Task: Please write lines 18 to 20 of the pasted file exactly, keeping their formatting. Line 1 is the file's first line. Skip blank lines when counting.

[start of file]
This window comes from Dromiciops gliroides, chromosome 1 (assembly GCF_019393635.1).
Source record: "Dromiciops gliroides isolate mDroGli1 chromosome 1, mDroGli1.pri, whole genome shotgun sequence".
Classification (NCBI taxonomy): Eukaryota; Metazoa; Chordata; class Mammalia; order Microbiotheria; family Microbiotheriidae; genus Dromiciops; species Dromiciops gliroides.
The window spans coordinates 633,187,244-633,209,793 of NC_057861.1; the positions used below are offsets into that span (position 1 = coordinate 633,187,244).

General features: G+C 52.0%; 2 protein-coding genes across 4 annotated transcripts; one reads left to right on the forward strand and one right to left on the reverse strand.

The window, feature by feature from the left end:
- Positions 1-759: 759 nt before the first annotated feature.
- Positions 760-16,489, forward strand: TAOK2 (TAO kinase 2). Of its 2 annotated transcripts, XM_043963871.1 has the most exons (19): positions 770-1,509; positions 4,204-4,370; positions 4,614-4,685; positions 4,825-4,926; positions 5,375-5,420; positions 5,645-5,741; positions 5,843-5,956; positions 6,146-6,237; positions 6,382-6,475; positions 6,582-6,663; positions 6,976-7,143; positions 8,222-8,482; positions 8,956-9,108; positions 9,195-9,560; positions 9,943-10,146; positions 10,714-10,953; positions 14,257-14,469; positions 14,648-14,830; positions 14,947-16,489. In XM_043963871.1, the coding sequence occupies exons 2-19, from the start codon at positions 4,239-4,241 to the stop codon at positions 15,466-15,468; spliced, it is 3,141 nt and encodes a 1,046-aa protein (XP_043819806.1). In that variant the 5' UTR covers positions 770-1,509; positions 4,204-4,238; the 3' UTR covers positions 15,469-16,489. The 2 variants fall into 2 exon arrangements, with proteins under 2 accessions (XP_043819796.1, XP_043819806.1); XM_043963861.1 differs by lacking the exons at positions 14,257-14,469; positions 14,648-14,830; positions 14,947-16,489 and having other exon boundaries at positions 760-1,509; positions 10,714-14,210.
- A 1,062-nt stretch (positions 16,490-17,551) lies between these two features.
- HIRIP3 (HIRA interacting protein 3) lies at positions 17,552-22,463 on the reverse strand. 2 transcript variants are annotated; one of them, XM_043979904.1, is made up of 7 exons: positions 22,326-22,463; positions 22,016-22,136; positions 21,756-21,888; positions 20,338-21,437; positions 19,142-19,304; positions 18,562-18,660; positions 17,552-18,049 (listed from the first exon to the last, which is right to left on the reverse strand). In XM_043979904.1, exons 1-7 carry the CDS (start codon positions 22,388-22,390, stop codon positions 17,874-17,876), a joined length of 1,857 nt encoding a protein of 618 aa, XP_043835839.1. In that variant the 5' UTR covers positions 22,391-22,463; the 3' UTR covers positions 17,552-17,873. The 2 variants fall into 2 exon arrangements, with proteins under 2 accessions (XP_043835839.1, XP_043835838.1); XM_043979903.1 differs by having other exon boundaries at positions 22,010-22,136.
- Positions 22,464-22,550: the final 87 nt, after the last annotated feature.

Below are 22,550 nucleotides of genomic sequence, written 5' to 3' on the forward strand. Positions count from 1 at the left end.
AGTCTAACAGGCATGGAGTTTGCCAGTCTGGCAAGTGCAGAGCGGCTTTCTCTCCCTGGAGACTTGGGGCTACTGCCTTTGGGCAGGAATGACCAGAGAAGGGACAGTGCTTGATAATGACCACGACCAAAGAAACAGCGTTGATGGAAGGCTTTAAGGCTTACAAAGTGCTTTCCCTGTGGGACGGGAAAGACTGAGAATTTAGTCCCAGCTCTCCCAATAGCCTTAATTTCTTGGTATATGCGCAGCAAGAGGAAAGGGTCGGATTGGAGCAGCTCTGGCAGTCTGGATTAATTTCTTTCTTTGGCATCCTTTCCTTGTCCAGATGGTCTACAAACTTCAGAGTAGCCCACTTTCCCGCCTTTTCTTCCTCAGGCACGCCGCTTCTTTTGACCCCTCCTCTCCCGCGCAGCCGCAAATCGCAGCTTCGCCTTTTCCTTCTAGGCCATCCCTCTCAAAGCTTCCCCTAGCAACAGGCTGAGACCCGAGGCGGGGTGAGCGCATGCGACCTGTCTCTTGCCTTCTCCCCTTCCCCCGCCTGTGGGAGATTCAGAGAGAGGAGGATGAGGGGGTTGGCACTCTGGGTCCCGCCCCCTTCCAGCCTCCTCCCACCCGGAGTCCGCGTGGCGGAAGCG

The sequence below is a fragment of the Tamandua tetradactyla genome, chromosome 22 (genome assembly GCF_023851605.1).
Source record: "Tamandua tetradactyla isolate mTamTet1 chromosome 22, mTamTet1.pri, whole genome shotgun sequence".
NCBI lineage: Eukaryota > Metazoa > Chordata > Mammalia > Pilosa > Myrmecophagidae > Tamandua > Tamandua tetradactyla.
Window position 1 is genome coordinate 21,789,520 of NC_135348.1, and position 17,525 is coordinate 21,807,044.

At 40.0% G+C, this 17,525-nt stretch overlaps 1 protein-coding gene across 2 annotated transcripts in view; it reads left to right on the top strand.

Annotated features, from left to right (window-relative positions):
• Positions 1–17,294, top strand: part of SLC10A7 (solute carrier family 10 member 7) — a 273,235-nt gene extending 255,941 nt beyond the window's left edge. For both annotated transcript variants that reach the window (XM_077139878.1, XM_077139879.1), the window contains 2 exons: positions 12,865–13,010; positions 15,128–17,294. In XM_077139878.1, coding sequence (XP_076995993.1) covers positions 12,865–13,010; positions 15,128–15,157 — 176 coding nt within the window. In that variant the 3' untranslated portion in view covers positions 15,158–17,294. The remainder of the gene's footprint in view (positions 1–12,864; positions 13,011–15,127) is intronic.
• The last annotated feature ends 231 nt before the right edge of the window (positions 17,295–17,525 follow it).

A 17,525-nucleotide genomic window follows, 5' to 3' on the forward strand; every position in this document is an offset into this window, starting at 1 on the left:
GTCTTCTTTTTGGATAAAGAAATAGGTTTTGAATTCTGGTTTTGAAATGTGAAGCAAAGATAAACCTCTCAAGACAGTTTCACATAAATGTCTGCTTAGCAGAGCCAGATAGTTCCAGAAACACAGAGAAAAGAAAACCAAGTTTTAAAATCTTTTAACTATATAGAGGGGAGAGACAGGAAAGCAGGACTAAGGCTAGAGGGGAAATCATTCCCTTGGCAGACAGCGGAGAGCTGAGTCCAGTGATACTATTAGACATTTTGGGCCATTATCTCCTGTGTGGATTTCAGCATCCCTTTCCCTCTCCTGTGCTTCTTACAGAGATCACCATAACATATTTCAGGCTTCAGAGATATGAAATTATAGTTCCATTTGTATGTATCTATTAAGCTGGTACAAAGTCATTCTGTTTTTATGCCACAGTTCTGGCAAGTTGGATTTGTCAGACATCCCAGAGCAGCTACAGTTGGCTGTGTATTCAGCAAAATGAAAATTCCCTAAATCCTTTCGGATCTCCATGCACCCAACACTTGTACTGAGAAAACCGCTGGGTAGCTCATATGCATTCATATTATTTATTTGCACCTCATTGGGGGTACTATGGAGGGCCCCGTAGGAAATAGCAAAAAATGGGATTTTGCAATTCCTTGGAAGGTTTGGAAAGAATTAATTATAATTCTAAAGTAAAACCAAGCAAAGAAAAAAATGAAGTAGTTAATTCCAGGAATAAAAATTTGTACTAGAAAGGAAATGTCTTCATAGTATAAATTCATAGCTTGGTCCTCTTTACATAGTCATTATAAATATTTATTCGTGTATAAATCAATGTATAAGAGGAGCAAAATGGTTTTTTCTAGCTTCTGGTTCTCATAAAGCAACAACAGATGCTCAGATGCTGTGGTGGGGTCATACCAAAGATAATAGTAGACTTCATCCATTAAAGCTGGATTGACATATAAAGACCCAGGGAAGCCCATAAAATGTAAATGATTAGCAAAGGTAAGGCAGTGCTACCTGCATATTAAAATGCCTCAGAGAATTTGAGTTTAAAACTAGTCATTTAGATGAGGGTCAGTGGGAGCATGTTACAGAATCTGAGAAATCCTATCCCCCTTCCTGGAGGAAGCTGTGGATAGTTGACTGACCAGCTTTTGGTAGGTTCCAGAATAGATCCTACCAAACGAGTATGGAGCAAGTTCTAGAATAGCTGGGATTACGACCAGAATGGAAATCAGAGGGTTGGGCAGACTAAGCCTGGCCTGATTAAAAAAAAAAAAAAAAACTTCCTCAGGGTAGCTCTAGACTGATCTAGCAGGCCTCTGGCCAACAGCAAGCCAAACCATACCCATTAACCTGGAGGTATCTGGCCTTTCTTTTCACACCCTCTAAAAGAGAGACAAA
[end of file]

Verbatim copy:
At 40.0% G+C, this 17,525-nt stretch overlaps 1 protein-coding gene across 2 annotated transcripts in view; it reads left to right on the top strand.

Annotated features, from left to right (window-relative positions):
• Positions 1–17,294, top strand: part of SLC10A7 (solute carrier family 10 member 7) — a 273,235-nt gene extending 255,941 nt beyond the window's left edge. For both annotated transcript variants that reach the window (XM_077139878.1, XM_077139879.1), the window contains 2 exons: positions 12,865–13,010; positions 15,128–17,294. In XM_077139878.1, coding sequence (XP_076995993.1) covers positions 12,865–13,010; positions 15,128–15,157 — 176 coding nt within the window. In that variant the 3' untranslated portion in view covers positions 15,158–17,294. The remainder of the gene's footprint in view (positions 1–12,864; positions 13,011–15,127) is intronic.